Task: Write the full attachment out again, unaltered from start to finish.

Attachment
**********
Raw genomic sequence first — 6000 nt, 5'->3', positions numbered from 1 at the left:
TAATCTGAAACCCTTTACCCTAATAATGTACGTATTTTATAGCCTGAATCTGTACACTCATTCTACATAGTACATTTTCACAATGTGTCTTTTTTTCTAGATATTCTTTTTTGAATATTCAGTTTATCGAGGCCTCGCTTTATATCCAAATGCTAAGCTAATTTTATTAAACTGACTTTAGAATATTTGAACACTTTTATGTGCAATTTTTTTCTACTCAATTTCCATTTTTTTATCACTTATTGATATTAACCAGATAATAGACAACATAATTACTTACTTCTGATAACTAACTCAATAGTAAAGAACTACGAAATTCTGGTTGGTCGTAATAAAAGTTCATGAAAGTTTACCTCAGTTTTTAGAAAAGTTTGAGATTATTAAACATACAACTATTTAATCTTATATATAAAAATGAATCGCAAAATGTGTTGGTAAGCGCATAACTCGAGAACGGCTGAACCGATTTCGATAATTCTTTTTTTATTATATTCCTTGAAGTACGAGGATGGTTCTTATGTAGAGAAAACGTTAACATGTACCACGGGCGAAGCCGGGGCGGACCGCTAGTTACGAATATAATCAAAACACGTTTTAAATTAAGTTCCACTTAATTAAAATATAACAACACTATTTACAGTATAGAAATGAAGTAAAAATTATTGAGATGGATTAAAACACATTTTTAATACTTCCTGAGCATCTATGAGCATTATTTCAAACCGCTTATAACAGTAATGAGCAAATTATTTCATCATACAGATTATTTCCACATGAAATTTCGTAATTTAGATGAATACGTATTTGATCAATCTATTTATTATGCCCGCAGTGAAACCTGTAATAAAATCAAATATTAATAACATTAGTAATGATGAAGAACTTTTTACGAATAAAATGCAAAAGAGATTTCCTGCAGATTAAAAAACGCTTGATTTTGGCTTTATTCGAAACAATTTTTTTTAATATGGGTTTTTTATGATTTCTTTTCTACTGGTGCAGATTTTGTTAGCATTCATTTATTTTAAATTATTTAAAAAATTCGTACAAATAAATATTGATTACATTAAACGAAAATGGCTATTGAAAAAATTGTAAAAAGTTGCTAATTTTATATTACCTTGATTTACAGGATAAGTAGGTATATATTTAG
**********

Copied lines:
Raw genomic sequence first — 6000 nt, 5'->3', positions numbered from 1 at the left:
TAATCTGAAACCCTTTACCCTAATAATGTACGTATTTTATAGCCTGAATCTGTACACTCATTCTACATAGTACATTTTCACAATGTGTCTTTTTTTCTAGATATTCTTTTTTGAATATTCAGTTTATCGAGGCCTCGCTTTATATCCAAATGCTAAGCTAATTTTATTAAACTGACTTTAGAATATTTGAACACTTTTATGTGCAATTTTTTTCTACTCAATTTCCATTTTTTTATCACTTATTGATATTAACCAGATAATAGACAACATAATTACTTACTTCTGATAACTAACTCAATAGTAAAGAACTACGAAATTCTGGTTGGTCGTAATAAAAGTTCATGAAAGTTTACCTCAGTTTTTAGAAAAGTTTGAGATTATTAAACATACAACTATTTAATCTTATATATAAAAATGAATCGCAAAATGTGTTGGTAAGCGCATAACTCGAGAACGGCTGAACCGATTTCGATAATTCTTTTTTTATTATATTCCTTGAAGTACGAGGATGGTTCTTATGTAGAGAAAACGTTAACATGTACCACGGGCGAAGCCGGGGCGGACCGCTAGTTACGAATATAATCAAAACACGTTTTAAATTAAGTTCCACTTAATTAAAATATAACAACACTATTTACAGTATAGAAATGAAGTAAAAATTATTGAGATGGATTAAAACACATTTTTAATACTTCCTGAGCATCTATGAGCATTATTTCAAACCGCTTATAACAGTAATGAGCAAATTATTTCATCATACAGATTATTTCCACATGAAATTTCGTAATTTAGATGAATACGTATTTGATCAATCTATTTATTATGCCCGCAGTGAAACCTGTAATAAAATCAAATATTAATAACATTAGTAATGATGAAGAACTTTTTACGAATAAAATGCAAAAGAGATTTCCTGCAGATTAAAAAACGCTTGATTTTGGCTTTATTCGAAACAATTTTTTTTAATATGGGTTTTTTATGATTTCTTTTCTACTGGTGCAGATTTTGTTAGCATTCATTTATTTTAAATTATTTAAAAAATTCGTACAAATAAATATTGATTACATTAAACGAAAATGGCTATTGAAAAAATTGTAAAAAGTTGCTAATTTTATATTACCTTGATTTACAGGATAAGTAGGTATATATTTAG